Can Cats Eat Popcorn?

cats and popcorn

Imagine it’s movie night and your feline friend starts cuddling up next to you to keep you company.

Or, is she just trying to get a taste of that delicious popcorn in your lap?

But is popcorn even safe for cats?

Can Cats Have Popcorn?

They can, but they probably shouldn’t. Eating popcorn isn’t likely to pose any trouble to your cat. However, there are certain risks to take into consideration before letting your cat scoop up loose kernels off the floor.

Is Popcorn Safe for Cats?

popcorn cat Popcorn isn’t inherently toxic or harmful to cats of any age or breed. However, that doesn’t mean that you should frequently feed Mr. Whiskers kernels of popcorn. But, theoretically, popcorn that has been popped using an air fryer and that has had no flavorings or salt added is okay for cats to eat in moderation. But, let’s be honest, how many of us eat popcorn that way? Where’s the butter? The salt?

What Are Some Health Benefits of Popcorn?

For you and I, if unsalted and unflavored, popcorn can deliver a variety of health benefits to humans. Popcorn is so nutritious, in fact, that it has been designated as a whole grain food. This low-calorie snack is incredibly fibrous and is chock-full of essential nutrients and vitamins including B1, B3, B6 and minerals like zinc, magnesium, and potassium.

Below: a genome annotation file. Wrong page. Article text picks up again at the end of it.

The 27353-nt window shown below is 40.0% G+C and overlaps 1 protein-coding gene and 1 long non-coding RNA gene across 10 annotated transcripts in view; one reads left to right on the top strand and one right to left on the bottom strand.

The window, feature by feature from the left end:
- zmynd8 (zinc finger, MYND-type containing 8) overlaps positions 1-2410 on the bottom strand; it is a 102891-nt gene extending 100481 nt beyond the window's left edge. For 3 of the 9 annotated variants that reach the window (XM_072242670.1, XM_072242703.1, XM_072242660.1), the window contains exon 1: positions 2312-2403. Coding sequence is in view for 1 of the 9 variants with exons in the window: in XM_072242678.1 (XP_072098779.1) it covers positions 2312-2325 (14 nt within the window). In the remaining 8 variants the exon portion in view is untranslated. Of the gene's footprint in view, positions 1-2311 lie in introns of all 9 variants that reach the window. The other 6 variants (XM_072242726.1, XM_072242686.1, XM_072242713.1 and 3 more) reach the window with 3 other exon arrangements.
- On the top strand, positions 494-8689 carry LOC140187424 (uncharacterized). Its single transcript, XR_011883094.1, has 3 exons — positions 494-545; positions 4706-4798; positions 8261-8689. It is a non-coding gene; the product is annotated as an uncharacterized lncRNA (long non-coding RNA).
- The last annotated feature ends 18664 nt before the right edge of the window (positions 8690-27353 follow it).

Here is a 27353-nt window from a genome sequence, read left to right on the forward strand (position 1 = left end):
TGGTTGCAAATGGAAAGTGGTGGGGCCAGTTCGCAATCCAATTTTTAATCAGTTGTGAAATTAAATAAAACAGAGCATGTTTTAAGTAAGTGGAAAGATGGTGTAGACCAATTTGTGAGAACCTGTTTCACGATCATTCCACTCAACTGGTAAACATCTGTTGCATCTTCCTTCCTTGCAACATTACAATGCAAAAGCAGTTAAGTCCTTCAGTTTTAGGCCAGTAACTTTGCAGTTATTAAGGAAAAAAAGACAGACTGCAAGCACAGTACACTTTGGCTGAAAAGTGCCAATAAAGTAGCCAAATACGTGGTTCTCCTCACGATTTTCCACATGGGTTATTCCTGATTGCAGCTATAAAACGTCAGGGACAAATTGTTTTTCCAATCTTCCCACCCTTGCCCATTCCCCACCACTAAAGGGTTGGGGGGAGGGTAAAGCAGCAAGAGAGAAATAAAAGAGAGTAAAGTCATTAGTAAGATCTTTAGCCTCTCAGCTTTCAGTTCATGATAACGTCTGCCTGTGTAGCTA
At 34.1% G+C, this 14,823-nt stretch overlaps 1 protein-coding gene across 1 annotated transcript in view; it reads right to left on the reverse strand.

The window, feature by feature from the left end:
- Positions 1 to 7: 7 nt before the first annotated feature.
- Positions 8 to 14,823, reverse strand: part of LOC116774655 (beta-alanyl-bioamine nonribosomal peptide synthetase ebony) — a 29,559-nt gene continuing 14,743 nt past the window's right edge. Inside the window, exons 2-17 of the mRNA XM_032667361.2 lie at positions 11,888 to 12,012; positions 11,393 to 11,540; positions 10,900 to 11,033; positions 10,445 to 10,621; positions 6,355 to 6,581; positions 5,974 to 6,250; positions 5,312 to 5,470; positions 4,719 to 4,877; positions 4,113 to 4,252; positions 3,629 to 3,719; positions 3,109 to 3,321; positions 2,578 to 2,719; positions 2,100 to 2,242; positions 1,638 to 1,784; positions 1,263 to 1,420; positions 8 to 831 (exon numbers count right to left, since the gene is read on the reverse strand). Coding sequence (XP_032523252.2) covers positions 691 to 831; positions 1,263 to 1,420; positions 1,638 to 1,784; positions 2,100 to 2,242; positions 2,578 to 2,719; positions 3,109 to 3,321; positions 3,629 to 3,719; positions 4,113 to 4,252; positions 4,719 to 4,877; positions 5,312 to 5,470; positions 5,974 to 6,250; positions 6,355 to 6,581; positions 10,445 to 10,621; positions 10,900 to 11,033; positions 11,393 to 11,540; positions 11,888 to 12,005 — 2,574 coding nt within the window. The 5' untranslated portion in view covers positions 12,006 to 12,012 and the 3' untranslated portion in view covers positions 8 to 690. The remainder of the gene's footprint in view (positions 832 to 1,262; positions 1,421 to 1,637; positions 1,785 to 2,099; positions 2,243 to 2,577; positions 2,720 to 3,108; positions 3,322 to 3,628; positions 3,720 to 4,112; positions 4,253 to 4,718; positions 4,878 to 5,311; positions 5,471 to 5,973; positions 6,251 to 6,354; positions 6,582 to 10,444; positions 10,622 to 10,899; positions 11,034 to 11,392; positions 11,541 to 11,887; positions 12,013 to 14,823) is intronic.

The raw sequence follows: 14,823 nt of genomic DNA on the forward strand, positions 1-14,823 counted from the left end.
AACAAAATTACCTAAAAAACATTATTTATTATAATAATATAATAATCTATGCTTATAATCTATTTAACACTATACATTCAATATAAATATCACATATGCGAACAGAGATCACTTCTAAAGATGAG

Additionally, due to their low water content, popcorn kernels are uniquely rich in polyphenol antioxidants which have been linked to improving circulation, helping digestive issues, and reducing the risk of prostate and breast cancer. But, a cat is not a human, so these benefits don’t necessarily follow!

What Are Some Risks of Feeding Popcorn to Cats?

coughing cat There are many reasons to be cautious about feeding your cat popcorn. The first has to do with your cat’s weight. While we may think of popcorn as a low-calorie snack, it’s a different story for cats. Cats need far fewer daily calories than we do, which means eating too much of this “low-calorie” snack can actually contribute to our whiskered pal gaining weight.

Cats aren’t even really supposed to eat carbs anyway – they’re obligate carnivores. That means they should try and eat as few carbohydrates and grains (like corn kernels) as possible in their daily diet. Cats who eat too many carbs may develop digestive issues such as diarrhea and vomiting.

Plus, like dogs, cats should avoid eating too much salt. Otherwise, they can develop a potentially life-threatening condition known as sodium poisoning, or salt poisoning. Popcorn can also contain hydrogenated oil which can cause a variety of symptoms, eventually leading to fatty liver.